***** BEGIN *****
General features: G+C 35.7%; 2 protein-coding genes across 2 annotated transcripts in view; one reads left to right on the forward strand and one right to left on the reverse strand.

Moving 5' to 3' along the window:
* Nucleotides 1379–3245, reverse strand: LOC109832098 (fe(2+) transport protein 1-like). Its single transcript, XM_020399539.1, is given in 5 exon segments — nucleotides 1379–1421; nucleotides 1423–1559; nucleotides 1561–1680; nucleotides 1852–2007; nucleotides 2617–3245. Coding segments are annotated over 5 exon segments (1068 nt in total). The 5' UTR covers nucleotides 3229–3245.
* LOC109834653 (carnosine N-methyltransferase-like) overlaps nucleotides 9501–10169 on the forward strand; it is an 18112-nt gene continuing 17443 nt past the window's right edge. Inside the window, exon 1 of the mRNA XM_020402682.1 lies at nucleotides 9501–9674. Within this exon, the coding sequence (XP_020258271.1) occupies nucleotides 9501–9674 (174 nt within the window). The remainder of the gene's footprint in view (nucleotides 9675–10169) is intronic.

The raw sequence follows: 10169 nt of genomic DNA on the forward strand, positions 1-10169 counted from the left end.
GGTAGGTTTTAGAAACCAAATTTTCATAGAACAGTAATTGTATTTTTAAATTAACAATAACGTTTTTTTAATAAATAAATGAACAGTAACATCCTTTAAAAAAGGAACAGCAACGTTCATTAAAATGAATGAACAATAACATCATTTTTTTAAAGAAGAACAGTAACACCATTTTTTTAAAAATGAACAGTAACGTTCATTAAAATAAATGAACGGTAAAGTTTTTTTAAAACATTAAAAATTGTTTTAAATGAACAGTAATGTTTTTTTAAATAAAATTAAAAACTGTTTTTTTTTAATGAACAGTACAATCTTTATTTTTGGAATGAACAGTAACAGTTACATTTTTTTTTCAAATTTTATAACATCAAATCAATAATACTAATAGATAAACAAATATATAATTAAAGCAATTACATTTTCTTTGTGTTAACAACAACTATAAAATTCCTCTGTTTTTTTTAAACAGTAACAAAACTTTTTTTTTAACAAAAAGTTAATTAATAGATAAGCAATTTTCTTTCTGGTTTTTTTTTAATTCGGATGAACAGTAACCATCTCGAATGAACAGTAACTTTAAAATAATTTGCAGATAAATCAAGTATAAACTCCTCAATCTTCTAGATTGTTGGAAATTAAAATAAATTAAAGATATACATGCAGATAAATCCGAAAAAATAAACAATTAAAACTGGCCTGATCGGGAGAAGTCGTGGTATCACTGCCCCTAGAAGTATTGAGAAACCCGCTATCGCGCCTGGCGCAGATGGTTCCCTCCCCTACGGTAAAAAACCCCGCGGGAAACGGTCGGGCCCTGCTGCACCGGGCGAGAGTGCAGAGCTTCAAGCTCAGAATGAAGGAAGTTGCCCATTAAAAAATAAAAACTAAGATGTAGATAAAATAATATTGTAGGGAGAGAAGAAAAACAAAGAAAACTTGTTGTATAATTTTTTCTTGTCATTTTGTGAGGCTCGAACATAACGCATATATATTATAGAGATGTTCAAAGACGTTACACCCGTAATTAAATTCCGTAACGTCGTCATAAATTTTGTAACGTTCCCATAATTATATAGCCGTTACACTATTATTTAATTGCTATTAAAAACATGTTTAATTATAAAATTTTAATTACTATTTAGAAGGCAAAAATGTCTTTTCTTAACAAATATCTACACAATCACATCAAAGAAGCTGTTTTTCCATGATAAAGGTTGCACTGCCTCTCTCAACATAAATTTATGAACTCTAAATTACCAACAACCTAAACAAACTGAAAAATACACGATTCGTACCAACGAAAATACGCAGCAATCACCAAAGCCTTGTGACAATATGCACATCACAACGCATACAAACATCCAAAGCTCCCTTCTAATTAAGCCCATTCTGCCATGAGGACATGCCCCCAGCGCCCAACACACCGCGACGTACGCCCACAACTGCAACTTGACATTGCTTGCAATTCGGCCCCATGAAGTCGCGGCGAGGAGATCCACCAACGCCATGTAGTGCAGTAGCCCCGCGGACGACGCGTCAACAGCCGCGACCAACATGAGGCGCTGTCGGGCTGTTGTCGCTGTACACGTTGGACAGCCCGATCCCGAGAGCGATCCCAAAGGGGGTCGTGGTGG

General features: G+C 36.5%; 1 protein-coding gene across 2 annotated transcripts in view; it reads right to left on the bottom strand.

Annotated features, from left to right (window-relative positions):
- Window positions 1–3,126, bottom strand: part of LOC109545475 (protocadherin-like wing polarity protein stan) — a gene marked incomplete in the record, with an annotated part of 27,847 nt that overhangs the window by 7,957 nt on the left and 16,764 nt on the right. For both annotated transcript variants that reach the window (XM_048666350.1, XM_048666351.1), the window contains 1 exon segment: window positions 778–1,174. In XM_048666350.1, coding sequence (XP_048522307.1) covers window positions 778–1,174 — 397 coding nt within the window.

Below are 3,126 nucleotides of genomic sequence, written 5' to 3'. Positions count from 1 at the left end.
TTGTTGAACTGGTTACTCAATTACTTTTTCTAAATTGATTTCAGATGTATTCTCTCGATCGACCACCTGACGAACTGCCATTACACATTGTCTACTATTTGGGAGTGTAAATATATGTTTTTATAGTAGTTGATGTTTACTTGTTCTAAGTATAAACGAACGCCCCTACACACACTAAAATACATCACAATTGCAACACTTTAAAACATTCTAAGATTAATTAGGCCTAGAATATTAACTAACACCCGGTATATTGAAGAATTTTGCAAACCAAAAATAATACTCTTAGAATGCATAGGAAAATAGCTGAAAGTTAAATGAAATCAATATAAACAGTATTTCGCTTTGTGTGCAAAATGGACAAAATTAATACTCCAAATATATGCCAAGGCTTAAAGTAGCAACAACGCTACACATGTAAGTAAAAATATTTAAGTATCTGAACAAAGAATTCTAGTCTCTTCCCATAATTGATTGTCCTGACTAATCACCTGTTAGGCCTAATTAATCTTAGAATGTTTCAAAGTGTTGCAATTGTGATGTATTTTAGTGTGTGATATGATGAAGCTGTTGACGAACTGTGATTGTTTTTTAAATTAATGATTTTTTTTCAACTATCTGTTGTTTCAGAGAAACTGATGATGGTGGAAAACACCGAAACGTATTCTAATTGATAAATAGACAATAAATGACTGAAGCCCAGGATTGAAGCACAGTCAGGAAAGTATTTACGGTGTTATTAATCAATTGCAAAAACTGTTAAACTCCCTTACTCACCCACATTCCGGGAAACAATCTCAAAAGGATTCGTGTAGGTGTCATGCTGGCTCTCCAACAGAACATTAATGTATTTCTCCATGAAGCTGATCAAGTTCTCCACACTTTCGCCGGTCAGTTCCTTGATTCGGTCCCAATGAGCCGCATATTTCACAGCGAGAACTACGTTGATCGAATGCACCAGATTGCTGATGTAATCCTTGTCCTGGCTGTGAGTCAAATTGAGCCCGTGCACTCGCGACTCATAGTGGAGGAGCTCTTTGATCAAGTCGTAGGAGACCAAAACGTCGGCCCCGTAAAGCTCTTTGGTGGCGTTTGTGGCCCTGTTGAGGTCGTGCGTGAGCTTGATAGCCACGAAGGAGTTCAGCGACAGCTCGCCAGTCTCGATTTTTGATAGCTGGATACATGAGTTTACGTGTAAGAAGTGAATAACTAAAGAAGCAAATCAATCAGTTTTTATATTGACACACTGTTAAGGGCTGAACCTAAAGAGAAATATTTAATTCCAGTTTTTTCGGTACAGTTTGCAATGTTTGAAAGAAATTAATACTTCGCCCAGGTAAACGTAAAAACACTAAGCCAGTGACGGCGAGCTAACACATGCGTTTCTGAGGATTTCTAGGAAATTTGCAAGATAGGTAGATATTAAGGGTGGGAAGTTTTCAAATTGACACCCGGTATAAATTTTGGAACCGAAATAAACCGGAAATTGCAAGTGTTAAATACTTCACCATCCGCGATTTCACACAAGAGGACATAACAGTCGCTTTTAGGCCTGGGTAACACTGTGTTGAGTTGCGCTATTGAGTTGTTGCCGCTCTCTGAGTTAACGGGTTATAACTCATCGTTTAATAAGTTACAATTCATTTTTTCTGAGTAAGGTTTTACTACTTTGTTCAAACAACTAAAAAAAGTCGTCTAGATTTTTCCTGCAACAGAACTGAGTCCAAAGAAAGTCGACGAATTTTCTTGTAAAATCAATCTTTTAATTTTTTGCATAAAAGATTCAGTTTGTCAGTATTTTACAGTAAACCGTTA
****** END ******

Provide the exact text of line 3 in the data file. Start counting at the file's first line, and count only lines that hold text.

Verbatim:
* Nucleotides 1379–3245, reverse strand: LOC109832098 (fe(2+) transport protein 1-like). Its single transcript, XM_020399539.1, is given in 5 exon segments — nucleotides 1379–1421; nucleotides 1423–1559; nucleotides 1561–1680; nucleotides 1852–2007; nucleotides 2617–3245. Coding segments are annotated over 5 exon segments (1068 nt in total). The 5' UTR covers nucleotides 3229–3245.